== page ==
Wednesday, 01 June 2005 00:00
For the first time, scientists have shown that pregnant mothers exposed to high but common levels of a widely used ingredient in cosmetics, fragrances, plastics, and paints can have baby boys with smaller genitals and incomplete testicular descent. The more a mother was exposed to the chemical called phthalates (THALates), the greater the chance her boy’s reproductive development would be harmed.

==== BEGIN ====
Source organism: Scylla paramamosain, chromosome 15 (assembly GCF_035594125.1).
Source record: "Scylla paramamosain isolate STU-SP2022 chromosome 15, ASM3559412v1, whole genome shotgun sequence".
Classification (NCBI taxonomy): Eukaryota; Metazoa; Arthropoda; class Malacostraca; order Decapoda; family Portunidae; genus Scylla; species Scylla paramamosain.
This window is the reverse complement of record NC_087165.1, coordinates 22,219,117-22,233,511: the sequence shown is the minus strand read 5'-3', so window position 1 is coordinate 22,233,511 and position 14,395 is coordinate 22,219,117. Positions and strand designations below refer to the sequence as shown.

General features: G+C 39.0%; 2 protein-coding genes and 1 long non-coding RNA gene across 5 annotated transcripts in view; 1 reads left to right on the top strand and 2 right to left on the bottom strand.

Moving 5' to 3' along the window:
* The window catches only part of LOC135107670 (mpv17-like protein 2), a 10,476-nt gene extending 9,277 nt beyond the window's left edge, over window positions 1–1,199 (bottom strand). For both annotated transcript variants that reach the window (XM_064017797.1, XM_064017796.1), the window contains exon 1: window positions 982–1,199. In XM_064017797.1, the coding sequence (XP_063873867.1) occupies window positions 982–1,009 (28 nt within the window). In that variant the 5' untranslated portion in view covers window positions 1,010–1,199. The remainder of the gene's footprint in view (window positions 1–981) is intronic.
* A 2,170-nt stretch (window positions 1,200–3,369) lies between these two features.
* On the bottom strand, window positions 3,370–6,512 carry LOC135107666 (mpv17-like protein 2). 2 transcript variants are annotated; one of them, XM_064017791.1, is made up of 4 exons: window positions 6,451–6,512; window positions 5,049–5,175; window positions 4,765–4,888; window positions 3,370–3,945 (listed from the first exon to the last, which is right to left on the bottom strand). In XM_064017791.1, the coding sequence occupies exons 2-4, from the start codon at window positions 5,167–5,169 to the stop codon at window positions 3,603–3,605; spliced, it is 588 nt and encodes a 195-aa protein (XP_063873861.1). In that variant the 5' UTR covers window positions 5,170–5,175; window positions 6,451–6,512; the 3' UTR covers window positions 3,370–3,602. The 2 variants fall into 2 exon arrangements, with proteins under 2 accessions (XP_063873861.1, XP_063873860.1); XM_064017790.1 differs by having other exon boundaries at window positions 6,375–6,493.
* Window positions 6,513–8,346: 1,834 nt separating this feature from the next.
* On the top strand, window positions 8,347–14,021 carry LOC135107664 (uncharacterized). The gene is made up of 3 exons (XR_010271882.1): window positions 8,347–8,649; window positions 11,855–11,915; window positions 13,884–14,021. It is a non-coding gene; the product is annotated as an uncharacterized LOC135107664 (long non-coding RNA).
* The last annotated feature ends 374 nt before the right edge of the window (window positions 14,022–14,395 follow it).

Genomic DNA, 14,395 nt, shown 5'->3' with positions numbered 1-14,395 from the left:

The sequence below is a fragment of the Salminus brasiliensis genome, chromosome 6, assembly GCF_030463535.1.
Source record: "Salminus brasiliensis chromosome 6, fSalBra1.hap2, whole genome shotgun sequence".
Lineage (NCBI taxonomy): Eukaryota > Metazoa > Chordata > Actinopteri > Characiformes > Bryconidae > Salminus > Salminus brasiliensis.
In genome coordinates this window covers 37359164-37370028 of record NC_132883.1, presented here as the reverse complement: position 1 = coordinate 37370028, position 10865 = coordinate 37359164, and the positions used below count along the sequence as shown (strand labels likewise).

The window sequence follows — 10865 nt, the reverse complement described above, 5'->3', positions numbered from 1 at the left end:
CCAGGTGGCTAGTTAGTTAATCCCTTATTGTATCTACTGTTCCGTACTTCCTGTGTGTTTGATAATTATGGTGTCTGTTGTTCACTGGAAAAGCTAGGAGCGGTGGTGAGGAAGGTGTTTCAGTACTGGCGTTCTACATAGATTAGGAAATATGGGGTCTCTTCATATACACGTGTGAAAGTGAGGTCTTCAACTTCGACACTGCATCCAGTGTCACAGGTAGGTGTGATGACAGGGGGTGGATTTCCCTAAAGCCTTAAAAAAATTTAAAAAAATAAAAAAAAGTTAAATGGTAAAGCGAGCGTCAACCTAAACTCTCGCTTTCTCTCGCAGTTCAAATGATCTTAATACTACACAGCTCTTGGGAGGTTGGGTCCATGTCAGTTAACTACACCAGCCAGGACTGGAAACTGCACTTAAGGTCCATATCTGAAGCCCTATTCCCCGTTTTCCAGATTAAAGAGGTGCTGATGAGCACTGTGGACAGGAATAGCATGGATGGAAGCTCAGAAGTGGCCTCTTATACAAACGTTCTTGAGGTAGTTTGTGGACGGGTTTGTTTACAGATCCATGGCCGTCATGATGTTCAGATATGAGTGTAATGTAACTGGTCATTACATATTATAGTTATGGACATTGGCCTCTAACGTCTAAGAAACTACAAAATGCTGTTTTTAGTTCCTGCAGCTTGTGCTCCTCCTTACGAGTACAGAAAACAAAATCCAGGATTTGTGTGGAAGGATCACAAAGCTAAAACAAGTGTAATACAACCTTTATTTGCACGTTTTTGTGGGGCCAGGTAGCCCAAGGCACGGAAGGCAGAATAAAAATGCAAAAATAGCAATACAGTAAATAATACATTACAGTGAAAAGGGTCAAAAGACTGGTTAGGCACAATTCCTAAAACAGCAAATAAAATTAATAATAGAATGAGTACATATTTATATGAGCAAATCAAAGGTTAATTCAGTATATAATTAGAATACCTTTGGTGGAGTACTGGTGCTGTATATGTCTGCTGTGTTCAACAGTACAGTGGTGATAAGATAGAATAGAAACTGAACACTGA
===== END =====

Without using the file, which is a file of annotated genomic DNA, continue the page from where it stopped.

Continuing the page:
Andrea Dunaif, chief of endocrinology at Northwestern University, called the findings “strong evidence in humans that this endocrine-disrupting chemical is associated with changes in boys.” The changes are subtle, but male infertility rates appear to be rising, she said, and it’s hard to know if a problem is environmental or just diagnosed more often. “The public health implications are enormous.”
Environmental Health Perspectives Journal, May 29, 2005
This article appeared in Pathways to Family Wellness magazine, Issue #06.
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